Clinical outcomes were measured on a weekly basis using the DSM-5 version of the PTSD Checklist (PCL-5; Weathers et al. 2013b), the Patient Health Questionnaire depression items (PHQ-9; Kroenke et al. 2001), and the consumption items from the Alcohol Use Disorders Identification Test (AUDIT-C; Bush et al. 1998). Weekly measures were also used by therapists to monitor participant safety, as is typical practice in PTSD treatment. Emotional experience was assessed weekly using the Modified Differential Emotions Scale (mDES; Fredrickson et al. 2003), which consists of daily ratings of the strongest experience of 20 specific emotions in the preceding 24 h. The mDES is scored to quantify positive and negative emotions separately. In addition to the weekly measures, the 20-item Social Connectedness Scale—Revised (SCS-R; Lee et al. 2001) and the short form of the Self Compassion Scale (SCS-SF; Raes et al. 2011), which is comprised of six two-item subscales: self-kindness, common humanity, mindfulness, self-judgment, isolation, and over-identification, were administered before and after treatment.

Data Analyses

The sample description and analysis of clinical change is based on data that were pooled across the four groups of six to eight participants. Although there are differences in terms of content and therapy time within the groups, we believe that the aggregated data are informative in terms of our goals of evaluating the feasibility and clinical impact of CBCT-Vet as the fundamental intervention (CBCT®) remained the same. A flowchart was generated to capture the flow of subjects throughout the study (refer to Fig. 1). Descriptive statistics were used to characterize the participants before treatment. The collection of qualitative data was useful to explore details about participant perceptions of the intervention. Specifically, the qualitative data provided a contextual understanding of differences in participants’ reactions and how that influenced their adaptability to the dynamics of the intervention, as well as ways in which they negotiated the practice of CM for stressful life situations. Descriptive statistics were used to characterize the sample. Mixed effects models were applied to measures that were captured weekly, and repeated measures analysis of variance (ANOVA) was used for pre-post change. Effect sizes (partial eta squared) were calculated based on the first and last completion of each clinical measure.



At the first intervention session attended, participants had a mean PCL-5 score of 45.2 (SD = 16.5; n = 30 because one participant elected not to complete this measure) and a mean PHQ-9 score of 15.6 (SD = 6.1). All had a PTSD diagnosis with the exception of one individual; this person had a primary complaint of subsyndromal PTSD (PCL-5 = 40) with clinically meaningful distress and impairment, so an exception to eligibility criteria was made. The rates of co-occurring diagnoses were as follows: major depressive disorder (n = 13, 42%), panic disorder (n = 5, 16%), social phobia (n = 8, 26%), and obsessive compulsive disorder (n = 4, 13%). Before treatment, eight people screened positive for potentially problematic drinking behavior based on the AUDIT-C. Seven participants had completed one or more empirically supported psychotherapy for PTSD in the past, and 15 Veterans were taking one or more psychotropic medication.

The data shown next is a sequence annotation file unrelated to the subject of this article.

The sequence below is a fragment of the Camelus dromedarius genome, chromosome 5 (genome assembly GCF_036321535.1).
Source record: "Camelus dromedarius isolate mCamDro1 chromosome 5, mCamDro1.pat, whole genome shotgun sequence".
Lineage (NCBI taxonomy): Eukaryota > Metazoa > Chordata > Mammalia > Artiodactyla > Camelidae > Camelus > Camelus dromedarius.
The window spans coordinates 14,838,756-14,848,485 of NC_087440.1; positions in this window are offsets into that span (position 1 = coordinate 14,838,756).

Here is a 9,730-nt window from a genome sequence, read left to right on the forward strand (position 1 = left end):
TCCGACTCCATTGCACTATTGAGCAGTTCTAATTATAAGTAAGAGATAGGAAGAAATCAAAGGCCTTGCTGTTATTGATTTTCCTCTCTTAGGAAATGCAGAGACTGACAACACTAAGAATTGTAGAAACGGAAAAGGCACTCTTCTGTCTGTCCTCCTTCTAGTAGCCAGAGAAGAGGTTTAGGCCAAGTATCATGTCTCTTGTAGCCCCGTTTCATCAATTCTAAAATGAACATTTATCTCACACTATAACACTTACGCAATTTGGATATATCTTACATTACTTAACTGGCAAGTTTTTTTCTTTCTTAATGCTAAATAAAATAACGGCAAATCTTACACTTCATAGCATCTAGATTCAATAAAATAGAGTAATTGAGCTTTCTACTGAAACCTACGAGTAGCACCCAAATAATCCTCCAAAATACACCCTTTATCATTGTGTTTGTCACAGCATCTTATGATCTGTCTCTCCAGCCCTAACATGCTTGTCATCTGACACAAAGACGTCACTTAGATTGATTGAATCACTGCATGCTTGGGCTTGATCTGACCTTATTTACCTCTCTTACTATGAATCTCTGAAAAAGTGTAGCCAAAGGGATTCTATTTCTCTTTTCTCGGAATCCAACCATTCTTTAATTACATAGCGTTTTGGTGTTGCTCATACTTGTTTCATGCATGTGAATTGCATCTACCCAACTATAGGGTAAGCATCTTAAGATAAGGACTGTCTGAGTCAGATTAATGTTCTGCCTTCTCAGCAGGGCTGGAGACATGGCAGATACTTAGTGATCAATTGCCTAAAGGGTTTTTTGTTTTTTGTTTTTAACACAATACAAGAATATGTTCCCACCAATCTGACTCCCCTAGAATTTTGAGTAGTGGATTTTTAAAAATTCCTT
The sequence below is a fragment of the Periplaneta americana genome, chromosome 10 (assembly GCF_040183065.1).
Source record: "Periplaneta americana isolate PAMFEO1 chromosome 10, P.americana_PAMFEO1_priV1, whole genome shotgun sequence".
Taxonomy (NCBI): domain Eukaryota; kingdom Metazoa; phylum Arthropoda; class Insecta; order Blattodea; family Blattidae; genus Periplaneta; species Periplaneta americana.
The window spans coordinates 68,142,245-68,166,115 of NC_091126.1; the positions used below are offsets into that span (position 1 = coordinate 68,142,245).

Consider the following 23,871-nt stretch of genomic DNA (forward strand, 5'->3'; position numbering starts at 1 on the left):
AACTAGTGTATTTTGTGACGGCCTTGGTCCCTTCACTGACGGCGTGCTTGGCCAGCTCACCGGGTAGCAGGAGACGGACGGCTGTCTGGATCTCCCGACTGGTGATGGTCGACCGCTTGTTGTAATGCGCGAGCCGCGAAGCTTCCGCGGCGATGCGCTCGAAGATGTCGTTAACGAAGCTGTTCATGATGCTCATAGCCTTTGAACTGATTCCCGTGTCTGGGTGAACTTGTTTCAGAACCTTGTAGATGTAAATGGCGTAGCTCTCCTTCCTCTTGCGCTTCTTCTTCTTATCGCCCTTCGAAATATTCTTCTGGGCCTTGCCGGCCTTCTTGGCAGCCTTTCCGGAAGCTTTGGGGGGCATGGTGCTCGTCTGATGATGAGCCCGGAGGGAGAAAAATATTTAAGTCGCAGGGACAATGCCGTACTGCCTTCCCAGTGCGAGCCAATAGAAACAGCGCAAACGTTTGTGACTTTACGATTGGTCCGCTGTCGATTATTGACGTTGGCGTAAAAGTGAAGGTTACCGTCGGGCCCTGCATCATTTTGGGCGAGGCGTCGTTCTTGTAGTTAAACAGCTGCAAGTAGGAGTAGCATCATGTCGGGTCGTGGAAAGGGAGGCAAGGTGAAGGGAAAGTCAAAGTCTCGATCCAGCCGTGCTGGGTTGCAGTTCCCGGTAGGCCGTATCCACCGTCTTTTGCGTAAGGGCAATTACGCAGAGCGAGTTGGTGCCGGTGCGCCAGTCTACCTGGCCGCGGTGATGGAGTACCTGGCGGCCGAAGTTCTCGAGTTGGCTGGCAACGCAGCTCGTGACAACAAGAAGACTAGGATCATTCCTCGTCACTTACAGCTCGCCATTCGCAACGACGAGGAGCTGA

Figure 1 presents attrition throughout the study. Eighty-eight percent of those who were assessed for eligibility enrolled in the study; this high rate likely reflects the use of clinician referral and relatively broad eligibility requirements. A significant number (5/36) withdrew before beginning treatment. Those who completed six or more sessions (n = 19, 61% of those who began treatment) were exposed to the essentials of the intervention, and those who completed four to five sessions (n = 5; 16%) were presented with some concepts but not the full intervention. Those who completed 1–3 sessions (n = 7; 22%) did not receive a meaningful introduction to the practice and, although they were asked to provide data at the end of their involvement, none of them did so. Completers did not differ from drop-outs on any clinical or mechanistic measures (all p > .05). Participants generally cited logistical reasons for not completing the group (i.e., surgery, moving, untenable commute, family emergency), although two stated that the group did not meet their expectations.

Credibility questions were rated on an 8-point scale, with higher numbers indicating greater credibility. Average ratings were as follows: 6.3 (SD = 1.5) for how logical the intervention seems for PTSD, 5.9 (SD = 1.4) for confidence that the intervention will help with functioning, 5.9 (SD = 1.4) for confidence that the approach will help with PTSD, and 6.0 (SD = 1.7) for confidence in referring a friend to the program. The range of scores for those who completed 1–3 sessions was 6.14–6.29 whereas the range for those who completed 4 or more sessions was 5.90–6.48. The average CSQ-8 score was 25.5 (SD = 4.0, range 12–29, instrument range 8–32). The average number of minutes participants reported practicing each week (and percent of attendees turning in homework records) were as follows: 38 min (75%) during week 1 (target 36 min), 72 min (80%) during week 2 (target 72 min sessions 2–4), 68 min (74%) during week 3, 81 min (89%) during week 4, 85 min (80%) during week 5 (target 90 min sessions 5–10), 77 min (53%) during week 6, 60 min (67%) during week 7, 90 min during week 8 (2/2 participants reporting), and 90 min during week 9 (2/2 participants reporting).